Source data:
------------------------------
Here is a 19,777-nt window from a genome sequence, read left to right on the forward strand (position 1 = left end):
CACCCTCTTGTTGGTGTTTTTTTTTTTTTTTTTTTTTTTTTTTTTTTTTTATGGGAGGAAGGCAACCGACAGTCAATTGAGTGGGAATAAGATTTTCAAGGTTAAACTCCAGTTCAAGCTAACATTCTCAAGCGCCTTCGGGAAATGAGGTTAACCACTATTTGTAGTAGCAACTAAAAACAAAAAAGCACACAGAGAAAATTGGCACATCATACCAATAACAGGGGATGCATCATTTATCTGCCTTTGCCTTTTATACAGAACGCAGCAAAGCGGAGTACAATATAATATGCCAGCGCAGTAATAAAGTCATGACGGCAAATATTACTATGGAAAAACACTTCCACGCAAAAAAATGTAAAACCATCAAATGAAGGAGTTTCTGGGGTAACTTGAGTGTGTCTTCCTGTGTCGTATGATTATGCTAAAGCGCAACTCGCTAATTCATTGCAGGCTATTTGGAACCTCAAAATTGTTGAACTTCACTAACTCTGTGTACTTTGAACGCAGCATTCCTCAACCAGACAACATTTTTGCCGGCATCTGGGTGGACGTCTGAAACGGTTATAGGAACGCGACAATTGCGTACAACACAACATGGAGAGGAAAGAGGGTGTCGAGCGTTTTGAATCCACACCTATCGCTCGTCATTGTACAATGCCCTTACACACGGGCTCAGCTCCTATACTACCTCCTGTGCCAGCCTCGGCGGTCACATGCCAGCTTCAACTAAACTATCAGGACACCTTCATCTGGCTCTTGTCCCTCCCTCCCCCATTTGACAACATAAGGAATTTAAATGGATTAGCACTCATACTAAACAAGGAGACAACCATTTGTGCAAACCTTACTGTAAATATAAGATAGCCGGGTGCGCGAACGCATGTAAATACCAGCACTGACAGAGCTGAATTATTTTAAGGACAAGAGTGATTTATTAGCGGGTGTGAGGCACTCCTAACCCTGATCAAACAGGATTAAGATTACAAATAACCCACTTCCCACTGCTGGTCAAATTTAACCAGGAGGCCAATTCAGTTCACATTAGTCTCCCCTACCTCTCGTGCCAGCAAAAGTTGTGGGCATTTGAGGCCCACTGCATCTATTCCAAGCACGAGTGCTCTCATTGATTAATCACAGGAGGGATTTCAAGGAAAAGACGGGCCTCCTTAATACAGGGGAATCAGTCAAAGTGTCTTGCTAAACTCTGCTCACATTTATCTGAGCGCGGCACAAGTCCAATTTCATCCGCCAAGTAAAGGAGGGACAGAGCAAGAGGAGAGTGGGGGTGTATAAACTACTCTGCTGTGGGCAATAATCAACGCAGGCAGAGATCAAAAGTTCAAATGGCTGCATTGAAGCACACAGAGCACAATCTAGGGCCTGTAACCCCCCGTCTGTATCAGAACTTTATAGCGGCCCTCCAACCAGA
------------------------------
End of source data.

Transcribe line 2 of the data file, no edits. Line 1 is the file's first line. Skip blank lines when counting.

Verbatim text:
CACCCTCTTGTTGGTGTTTTTTTTTTTTTTTTTTTTTTTTTTTTTTTTTTATGGGAGGAAGGCAACCGACAGTCAATTGAGTGGGAATAAGATTTTCAAGGTTAAACTCCAGTTCAAGCTAACATTCTCAAGCGCCTTCGGGAAATGAGGTTAACCACTATTTGTAGTAGCAACTAAAAACAAAAAAGCACACAGAGAAAATTGGCACATCATACCAATAACAGGGGATGCATCATTTATCTGCCTTTGCCTTTTATACAGAACGCAGCAAAGCGGAGTACAATATAATATGCCAGCGCAGTAATAAAGTCATGACGGCAAATATTACTATGGAAAAACACTTCCACGCAAAAAAATGTAAAACCATCAAATGAAGGAGTTTCTGGGGTAACTTGAGTGTGTCTTCCTGTGTCGTATGATTATGCTAAAGCGCAACTCGCTAATTCATTGCAGGCTATTTGGAACCTCAAAATTGTTGAACTTCACTAACTCTGTGTACTTTGAACGCAGCATTCCTCAACCAGACAACATTTTTGCCGGCATCTGGGTGGACGTCTGAAACGGTTATAGGAACGCGACAATTGCGTACAACACAACATGGAGAGGAAAGAGGGTGTCGAGCGTTTTGAATCCACACCTATCGCTCGTCATTGTACAATGCCCTTACACACGGGCTCAGCTCCTATACTACCTCCTGTGCCAGCCTCGGCGGTCACATGCCAGCTTCAACTAAACTATCAGGACACCTTCATCTGGCTCTTGTCCCTCCCTCCCCCATTTGACAACATAAGGAATTTAAATGGATTAGCACTCATACTAAACAAGGAGACAACCATTTGTGCAAACCTTACTGTAAATATAAGATAGCCGGGTGCGCGAACGCATGTAAATACCAGCACTGACAGAGCTGAATTATTTTAAGGACAAGAGTGATTTATTAGCGGGTGTGAGGCACTCCTAACCCTGATCAAACAGGATTAAGATTACAAATAACCCACTTCCCACTGCTGGTCAAATTTAACCAGGAGGCCAATTCAGTTCACATTAGTCTCCCCTACCTCTCGTGCCAGCAAAAGTTGTGGGCATTTGAGGCCCACTGCATCTATTCCAAGCACGAGTGCTCTCATTGATTAATCACAGGAGGGATTTCAAGGAAAAGACGGGCCTCCTTAATACAGGGGAATCAGTCAAAGTGTCTTGCTAAACTCTGCTCACATTTATCTGAGCGCGGCACAAGTCCAATTTCATCCGCCAAGTAAAGGAGGGACAGAGCAAGAGGAGAGTGGGGGTGTATAAACTACTCTGCTGTGGGCAATAATCAACGCAGGCAGAGATCAAAAGTTCAAATGGCTGCATTGAAGCACACAGAGCACAATCTAGGGCCTGTAACCCCCCGTCTGTATCAGAACTTTATAGCGGCCCTCCAACCAGA